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Three-dimensional, label-free cell viability measurements in tissue engineering scaffolds using optical coherence tomography

Published

Author(s)

Greta Babakhanova, Anant Agrawal, Deepika Arora, Allison Horenberg, Jagat Budhathoki, Joy Dunkers, Joe Chalfoun, Peter Bajcsy, Carl Simon Jr.

Abstract

In the field of tissue engineering, 3D scaffolds and cells are often combined to yield constructs that are used as therapeutics to repair or restore tissue function in patients. Viable cells are required to achieve the intended mechanism of action for the therapeutic, where the live cells may build new tissue or may release factors that induce tissue regeneration. Thus, there is a need to be able to reliably measure cell viability in 3D scaffolds as a quality attribute of a tissue-engineered medical product. Here, we utilized a noninvasive, label-free, 3D optical coherence tomography (OCT) method to rapidly (2.5 min) image large sample volumes (1 mm3) to assess cell viability and distribution within scaffolds. A model scaffold-cell system consisting of a polysaccharide-based hydrogel seeded with human Jurkat cells was used to assess OCT imaging. Four test systems were used: hydrogel seeded with live cells, hydrogel seeded with heat-shocked or fixed dead cells and hydrogel without any cells. Time series OCT images demonstrated changes in the time-dependent speckle patterns due to refractive index (RI) variations within live cells that were not observed for pure hydrogel samples or hydrogels with dead cells. The changes in speckle patterns were used to generate live-cell contrast by image subtraction. In this way objects with large changes in RI could be binned as live cells and objects with smaller changes in RI could be binned as non-live cells, which would include dead cells, debris or hydrogel inclusions (bubble or inhomogeneities). Using this approach, on average, OCT imaging measurements counted 326±52 live cells per 0.288 mm3 for hydrogels that were seeded with 288 live cells in 0.288 mm3. Considering the substantial uncertainties in fabricating the scaffold-cell constructs, such as the error from pipetting and counting cells, a 13% difference in the live-cell count is within a reasonable error. Additionally, the 3D distribution of live cells was mapped within a hydrogel scaffold to assess the uniformity of their distribution across the volume. Our results demonstrate a real-time, noninvasive method to rapidly assess cell viability and spatial distribution throughout a 3D scaffold that could be useful for assessing tissue-engineered medical products.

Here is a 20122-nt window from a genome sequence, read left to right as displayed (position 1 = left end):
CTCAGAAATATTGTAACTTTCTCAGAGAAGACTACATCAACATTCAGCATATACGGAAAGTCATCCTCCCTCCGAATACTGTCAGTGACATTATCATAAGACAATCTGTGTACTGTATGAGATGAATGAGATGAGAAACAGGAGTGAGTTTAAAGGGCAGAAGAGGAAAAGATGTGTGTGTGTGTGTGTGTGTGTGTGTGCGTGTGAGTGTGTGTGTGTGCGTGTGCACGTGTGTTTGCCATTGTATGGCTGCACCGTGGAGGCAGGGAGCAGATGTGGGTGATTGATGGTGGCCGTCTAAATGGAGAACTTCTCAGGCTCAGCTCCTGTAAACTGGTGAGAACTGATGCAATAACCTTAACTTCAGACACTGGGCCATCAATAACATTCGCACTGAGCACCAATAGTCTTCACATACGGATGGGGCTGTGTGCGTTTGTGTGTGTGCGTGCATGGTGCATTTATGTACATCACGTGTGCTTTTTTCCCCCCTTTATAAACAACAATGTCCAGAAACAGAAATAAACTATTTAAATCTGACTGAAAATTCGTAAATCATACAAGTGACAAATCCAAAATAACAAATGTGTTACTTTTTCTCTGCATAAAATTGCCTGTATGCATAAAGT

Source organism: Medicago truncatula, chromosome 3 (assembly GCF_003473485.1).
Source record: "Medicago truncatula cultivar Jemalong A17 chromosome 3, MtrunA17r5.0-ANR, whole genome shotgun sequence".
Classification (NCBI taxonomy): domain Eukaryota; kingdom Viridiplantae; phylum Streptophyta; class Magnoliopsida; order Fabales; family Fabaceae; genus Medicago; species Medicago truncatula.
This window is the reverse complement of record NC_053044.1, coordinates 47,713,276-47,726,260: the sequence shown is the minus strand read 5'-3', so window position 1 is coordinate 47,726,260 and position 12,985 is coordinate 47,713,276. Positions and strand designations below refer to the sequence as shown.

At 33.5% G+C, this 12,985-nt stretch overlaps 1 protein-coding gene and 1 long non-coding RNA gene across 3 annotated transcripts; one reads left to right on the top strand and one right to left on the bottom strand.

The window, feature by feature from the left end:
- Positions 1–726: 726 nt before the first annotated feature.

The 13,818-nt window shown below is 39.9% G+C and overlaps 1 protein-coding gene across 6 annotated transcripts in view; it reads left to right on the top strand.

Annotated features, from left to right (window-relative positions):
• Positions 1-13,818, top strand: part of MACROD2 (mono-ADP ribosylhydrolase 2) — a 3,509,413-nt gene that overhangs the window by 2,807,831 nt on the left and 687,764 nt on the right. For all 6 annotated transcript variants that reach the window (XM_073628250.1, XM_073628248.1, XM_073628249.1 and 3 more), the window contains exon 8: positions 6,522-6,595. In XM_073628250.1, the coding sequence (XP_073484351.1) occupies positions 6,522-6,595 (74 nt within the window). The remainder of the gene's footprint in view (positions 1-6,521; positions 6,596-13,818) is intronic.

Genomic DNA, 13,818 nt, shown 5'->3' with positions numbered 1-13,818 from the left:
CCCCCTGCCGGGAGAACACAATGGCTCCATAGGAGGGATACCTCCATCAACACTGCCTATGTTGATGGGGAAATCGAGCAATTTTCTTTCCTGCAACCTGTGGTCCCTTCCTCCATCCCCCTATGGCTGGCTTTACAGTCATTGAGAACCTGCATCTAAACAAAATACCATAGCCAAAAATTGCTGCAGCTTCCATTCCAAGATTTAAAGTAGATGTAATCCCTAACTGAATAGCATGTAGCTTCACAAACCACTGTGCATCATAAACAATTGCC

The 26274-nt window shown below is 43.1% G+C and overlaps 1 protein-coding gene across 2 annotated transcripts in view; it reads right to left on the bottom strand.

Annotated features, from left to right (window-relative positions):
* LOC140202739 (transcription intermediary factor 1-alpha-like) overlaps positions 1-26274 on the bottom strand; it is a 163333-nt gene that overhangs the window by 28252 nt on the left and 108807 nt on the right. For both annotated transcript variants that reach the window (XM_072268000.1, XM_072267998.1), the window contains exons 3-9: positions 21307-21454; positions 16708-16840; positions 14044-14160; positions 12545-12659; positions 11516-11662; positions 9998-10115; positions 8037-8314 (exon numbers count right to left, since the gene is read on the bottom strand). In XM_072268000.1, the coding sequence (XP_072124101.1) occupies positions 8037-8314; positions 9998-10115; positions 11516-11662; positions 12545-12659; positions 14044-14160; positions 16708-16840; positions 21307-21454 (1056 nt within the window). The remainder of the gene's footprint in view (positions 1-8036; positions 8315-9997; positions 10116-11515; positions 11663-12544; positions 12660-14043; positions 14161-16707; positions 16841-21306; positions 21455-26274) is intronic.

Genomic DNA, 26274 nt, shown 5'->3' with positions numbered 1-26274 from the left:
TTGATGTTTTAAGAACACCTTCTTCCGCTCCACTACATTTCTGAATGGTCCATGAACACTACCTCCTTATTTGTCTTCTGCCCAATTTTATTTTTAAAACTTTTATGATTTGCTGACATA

Citation
Journal of Biomedical Materials Research Part A

Keywords

cell viability, tissue engineering, 3D scaffolds, noninvasive imaging, optical coherence tomography

Citation

Babakhanova, G. , Agrawal, A. , Arora, D. , Horenberg, A. , Budhathoki, J. , Dunkers, J. , Chalfoun, J. , Bajcsy, P. and Simon Jr., C. (2023), Three-dimensional, label-free cell viability measurements in tissue engineering scaffolds using optical coherence tomography, Journal of Biomedical Materials Research Part A, [online], https://doi.org/10.1002/jbm.a.37528, https://tsapps.nist.gov/publication/get_pdf.cfm?pub_id=935036 (Accessed April 21, 2024)
Created March 14, 2023, Updated March 19, 2023